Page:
After such an experience we may not be better than before, and we may not believe more than before. But everything is transformed. In that moment, grace conquers sin, and reconciliation bridges the gulf of estrangement. And nothing is demanded of this experience, no religious or moral or intellectual presupposition, nothing but acceptance.

In the light of this grace we perceive the power of grace in our relation to others and to ourselves. We experience the grace of being able to look frankly into the eyes of another, the miraculous grace of reunion of life with life. We experience the grace of understanding each other’s words. We understand not merely the literal meaning of the words, but also that which lies behind them, even when they are harsh or angry. For even then there is a longing to break through the walls of separation.

We experience the grace of being able to accept the life of another, even if it be hostile and harmful to us, for, through grace, we know that it belongs to the same Ground to which we belong, and by which we have been accepted. We experience the grace which is able to overcome the tragic separation of the sexes, of the generations, of the nations, of the races, and even the utter strangeness between man (sic) and nature. Sometimes grace appears in all these separations to reunite us with those to whom we belong. For life belong to life.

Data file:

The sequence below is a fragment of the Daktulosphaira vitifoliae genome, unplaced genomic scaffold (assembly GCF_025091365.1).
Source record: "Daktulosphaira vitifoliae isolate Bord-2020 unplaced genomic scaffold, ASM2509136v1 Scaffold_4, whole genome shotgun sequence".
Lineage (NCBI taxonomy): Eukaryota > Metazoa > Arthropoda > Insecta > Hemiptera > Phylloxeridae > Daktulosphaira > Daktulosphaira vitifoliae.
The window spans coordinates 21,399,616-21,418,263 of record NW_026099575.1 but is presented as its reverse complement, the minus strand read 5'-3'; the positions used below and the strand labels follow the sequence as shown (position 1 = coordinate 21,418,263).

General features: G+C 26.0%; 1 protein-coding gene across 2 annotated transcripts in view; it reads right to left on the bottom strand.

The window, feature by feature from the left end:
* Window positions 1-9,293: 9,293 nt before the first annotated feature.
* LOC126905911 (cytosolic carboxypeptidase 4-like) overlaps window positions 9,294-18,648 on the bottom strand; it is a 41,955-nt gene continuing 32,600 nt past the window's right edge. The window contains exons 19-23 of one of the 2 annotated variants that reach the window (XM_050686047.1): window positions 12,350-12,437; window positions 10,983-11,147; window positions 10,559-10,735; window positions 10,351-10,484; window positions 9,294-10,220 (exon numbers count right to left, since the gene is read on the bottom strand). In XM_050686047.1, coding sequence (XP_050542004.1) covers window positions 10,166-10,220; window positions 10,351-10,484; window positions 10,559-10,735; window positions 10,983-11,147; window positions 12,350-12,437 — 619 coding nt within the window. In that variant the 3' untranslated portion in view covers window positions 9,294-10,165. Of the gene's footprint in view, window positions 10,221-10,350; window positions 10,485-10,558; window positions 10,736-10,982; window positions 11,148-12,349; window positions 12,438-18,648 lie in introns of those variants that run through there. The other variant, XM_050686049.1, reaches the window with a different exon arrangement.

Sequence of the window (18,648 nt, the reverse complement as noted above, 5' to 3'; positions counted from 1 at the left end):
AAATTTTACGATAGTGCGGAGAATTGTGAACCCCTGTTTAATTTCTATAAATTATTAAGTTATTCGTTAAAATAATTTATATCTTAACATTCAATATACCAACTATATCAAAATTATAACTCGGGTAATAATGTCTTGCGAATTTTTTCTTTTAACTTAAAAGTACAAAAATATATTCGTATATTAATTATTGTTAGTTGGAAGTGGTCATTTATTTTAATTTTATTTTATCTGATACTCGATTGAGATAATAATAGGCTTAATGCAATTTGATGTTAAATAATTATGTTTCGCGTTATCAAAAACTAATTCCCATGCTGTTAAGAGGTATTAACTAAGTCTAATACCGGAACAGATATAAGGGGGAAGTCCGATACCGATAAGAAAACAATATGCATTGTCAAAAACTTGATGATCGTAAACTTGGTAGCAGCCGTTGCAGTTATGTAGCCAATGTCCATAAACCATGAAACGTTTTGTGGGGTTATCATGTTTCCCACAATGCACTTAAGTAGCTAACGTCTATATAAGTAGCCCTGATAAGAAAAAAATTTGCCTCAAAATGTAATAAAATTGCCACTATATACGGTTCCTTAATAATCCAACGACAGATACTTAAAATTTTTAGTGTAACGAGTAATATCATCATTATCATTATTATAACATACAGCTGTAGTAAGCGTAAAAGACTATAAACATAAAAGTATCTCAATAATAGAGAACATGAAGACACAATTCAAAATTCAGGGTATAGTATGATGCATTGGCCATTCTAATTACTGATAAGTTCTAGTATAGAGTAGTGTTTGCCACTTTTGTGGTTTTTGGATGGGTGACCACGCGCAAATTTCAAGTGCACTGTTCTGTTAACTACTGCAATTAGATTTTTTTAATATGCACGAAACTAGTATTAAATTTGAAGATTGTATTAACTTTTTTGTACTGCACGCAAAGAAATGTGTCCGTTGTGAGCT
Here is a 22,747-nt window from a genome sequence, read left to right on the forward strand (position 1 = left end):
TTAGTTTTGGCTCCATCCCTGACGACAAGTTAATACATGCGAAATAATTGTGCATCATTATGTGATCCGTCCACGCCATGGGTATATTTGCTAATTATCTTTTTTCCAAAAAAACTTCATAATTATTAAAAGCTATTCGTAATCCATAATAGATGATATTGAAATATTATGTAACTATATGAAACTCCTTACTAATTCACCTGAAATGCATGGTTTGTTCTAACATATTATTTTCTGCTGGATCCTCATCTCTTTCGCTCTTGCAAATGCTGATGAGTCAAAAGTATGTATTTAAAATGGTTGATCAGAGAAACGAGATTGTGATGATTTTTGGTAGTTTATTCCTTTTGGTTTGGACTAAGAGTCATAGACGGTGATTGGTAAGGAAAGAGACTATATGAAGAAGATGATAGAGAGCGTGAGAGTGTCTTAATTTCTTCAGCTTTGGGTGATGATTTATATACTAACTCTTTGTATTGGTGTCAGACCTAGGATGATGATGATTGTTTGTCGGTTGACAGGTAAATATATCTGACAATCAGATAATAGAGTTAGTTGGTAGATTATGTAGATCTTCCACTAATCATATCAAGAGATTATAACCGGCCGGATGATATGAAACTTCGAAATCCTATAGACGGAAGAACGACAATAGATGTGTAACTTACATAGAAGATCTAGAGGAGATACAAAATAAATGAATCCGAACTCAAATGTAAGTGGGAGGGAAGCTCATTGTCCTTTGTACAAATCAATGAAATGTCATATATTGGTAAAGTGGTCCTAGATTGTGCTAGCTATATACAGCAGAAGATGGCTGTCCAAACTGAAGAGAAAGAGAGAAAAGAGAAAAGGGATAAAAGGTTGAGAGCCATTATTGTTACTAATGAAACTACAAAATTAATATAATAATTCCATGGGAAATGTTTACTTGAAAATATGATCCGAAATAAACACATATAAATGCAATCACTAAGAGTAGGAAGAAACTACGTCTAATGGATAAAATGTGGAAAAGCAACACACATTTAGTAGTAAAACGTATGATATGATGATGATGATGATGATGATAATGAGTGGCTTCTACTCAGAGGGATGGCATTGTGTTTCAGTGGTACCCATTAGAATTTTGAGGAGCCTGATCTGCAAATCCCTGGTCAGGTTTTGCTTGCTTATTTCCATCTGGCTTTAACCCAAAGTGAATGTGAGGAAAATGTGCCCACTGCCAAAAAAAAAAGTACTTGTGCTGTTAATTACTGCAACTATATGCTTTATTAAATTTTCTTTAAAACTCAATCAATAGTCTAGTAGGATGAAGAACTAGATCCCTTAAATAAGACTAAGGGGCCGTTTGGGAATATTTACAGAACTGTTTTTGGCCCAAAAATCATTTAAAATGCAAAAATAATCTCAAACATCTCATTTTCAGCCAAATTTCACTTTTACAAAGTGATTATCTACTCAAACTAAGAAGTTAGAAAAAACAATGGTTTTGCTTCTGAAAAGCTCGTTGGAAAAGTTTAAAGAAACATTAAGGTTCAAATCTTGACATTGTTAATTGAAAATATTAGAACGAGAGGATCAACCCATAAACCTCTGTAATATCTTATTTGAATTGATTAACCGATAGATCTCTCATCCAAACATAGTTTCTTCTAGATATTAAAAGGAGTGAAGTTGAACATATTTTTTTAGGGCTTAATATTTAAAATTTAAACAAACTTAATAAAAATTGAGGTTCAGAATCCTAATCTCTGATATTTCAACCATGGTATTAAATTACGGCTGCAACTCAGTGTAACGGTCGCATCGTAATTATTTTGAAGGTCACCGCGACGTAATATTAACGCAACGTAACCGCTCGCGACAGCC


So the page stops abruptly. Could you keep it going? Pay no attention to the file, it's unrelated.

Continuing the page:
And in the light of this grace we perceive the power of grace in our relation to ourselves. We experience moments in which we accept ourselves, because we feel that we have been accepted by that which is greater than we.

If only more such moments were given to us! For it is such moments that make us love our life, that make us accept ourselves, not in our goodness and self- complacency, but in our certainty of the eternal meaning of our life.

We cannot force ourselves to accept ourselves. We cannot compel anyone to accept himself. But sometimes it happens that we receive the power to say “yes” to ourselves, that peace enters into us and makes us whole, that self-hate and self-contempt disappear, and that our self is reunited with itself. Then we can say that grace has come upon us.